· Letting their pastor decide whether they should be allowed to go to Communion, even if they don’t have an annulment and are continuing to have sex.
· Adopting a practice similar to that of some Eastern non-Catholic Christians, where a second and even a third marriage are allowed, though the first marriage was valid.
· Just letting them go to Communion as an act of mercy.
The Catholic Church has rejected each of these approaches as a falsification of Jesus’ teaching.
5) Why have some people thought Pope Francis may change the Church’s practice on this matter?
The number of divorced and civilly remarried Catholics today is huge, and there is the question of how best to facilitate their reconciliation with the Church.
Recent popes, including John Paul II and Benedict, have expressed concern regarding this situation and a desire to reach out to those in this situation.
Recent actions of Pope Francis have indicated that he, too, wants to find the best way to help them pastorally:
· He has acknowledged the problem in interviews and expressed his desire to help such people pastorally.
· To illustrate one approach that has been tried, he mentioned the Easter non-Catholic practice of allowing second and third marriages, but without saying that the Catholic Church should or might adopt this practice.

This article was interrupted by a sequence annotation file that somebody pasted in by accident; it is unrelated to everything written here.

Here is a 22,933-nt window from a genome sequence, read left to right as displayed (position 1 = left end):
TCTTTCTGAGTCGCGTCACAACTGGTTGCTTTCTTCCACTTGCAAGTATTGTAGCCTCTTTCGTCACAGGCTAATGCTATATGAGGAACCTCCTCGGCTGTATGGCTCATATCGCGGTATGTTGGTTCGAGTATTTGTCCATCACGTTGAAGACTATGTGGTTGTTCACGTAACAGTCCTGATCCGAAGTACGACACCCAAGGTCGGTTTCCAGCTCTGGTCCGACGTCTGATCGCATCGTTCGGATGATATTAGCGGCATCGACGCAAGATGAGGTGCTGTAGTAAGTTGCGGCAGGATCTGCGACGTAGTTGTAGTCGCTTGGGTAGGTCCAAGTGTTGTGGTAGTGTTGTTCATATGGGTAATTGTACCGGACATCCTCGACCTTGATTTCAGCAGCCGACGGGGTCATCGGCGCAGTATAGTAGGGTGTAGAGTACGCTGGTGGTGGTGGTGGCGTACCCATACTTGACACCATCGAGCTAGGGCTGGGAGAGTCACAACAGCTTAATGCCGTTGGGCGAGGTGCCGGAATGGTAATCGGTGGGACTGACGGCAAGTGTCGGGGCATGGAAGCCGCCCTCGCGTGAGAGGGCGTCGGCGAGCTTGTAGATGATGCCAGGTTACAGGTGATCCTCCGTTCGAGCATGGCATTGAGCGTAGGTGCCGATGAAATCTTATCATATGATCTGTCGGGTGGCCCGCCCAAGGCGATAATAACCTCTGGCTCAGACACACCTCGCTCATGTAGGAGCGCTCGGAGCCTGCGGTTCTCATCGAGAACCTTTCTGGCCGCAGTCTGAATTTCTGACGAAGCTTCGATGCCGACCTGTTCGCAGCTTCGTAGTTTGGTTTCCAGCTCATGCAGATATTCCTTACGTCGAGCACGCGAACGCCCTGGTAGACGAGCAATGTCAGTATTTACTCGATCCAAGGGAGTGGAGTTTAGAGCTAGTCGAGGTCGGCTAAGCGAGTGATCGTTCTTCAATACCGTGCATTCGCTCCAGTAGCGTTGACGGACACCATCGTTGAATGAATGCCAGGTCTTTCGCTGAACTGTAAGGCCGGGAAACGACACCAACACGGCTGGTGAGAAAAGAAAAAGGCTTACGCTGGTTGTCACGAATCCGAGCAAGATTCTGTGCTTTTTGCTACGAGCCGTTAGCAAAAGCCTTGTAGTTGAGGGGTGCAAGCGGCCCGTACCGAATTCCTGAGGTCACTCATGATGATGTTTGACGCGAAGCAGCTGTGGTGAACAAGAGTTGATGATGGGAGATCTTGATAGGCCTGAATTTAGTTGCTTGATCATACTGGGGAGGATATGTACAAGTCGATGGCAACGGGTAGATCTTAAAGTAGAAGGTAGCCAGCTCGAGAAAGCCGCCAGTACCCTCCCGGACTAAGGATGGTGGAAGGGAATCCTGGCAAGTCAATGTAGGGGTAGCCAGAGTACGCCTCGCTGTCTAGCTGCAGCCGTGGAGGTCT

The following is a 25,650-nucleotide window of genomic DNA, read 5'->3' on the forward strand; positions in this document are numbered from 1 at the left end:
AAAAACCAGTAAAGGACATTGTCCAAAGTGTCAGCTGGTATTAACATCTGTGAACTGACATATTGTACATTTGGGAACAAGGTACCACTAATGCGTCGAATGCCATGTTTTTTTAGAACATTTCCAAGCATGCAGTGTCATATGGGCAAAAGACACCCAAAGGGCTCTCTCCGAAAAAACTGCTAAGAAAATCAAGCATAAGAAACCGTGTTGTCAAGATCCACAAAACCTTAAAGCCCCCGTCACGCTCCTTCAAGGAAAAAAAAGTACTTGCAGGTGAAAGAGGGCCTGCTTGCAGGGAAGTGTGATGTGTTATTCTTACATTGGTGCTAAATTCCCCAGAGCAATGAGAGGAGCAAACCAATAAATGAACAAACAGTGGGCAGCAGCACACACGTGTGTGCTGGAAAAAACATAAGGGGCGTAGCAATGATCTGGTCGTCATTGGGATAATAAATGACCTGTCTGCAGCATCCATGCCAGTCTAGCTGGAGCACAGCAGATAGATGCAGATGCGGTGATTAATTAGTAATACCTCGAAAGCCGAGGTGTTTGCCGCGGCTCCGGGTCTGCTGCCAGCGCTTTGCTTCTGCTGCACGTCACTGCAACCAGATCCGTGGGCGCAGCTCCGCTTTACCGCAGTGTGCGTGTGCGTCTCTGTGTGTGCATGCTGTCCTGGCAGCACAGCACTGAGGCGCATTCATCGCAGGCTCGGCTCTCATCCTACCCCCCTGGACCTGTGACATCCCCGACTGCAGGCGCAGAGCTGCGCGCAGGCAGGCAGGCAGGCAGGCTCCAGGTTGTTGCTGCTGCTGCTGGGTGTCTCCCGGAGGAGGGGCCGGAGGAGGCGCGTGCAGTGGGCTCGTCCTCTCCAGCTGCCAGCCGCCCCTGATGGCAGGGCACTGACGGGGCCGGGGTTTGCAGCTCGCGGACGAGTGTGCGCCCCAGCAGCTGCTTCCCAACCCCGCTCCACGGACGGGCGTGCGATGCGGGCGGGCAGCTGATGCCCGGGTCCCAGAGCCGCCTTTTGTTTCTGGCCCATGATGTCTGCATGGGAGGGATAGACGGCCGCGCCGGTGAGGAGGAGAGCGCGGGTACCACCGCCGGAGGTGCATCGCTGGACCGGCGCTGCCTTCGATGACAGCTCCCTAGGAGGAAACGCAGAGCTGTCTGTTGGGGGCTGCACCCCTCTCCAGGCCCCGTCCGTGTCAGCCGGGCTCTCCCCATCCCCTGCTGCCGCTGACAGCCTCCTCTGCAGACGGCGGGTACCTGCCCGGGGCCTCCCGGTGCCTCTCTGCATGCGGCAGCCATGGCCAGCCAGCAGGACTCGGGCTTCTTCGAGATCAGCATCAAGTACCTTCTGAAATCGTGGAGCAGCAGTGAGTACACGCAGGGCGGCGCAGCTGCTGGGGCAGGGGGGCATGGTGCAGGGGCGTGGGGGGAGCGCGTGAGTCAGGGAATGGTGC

· He has called an Extraordinary Synod of Bishops for next year that will, in part, discuss the pastoral care of such persons.
6) Is there reason to think that the speculation on him changing the Church’s practice is overblown.
Yes. Archbishop Gerhard Muller, the head of the Congregation for the Doctrine of the Faith, has just published a lengthy (4,500+ word) article in the Vatican newspaper which appears to be designed to correct such speculation.
You can read the whole thing HERE. (It's well worth reading.)
7) What does Archbishop Muller say in the piece?
Basically, in a gentle and pastoral way, he firmly and decisively reasserts the Church’s current practice and the reasons for it.
He covers the biblical basis for the Church’s teaching and practice on this subject, as well as its doctrinal history.
In particular, he goes through the options mentioned in question 4 and shows why they are false.
8) Can you give an example of what he says?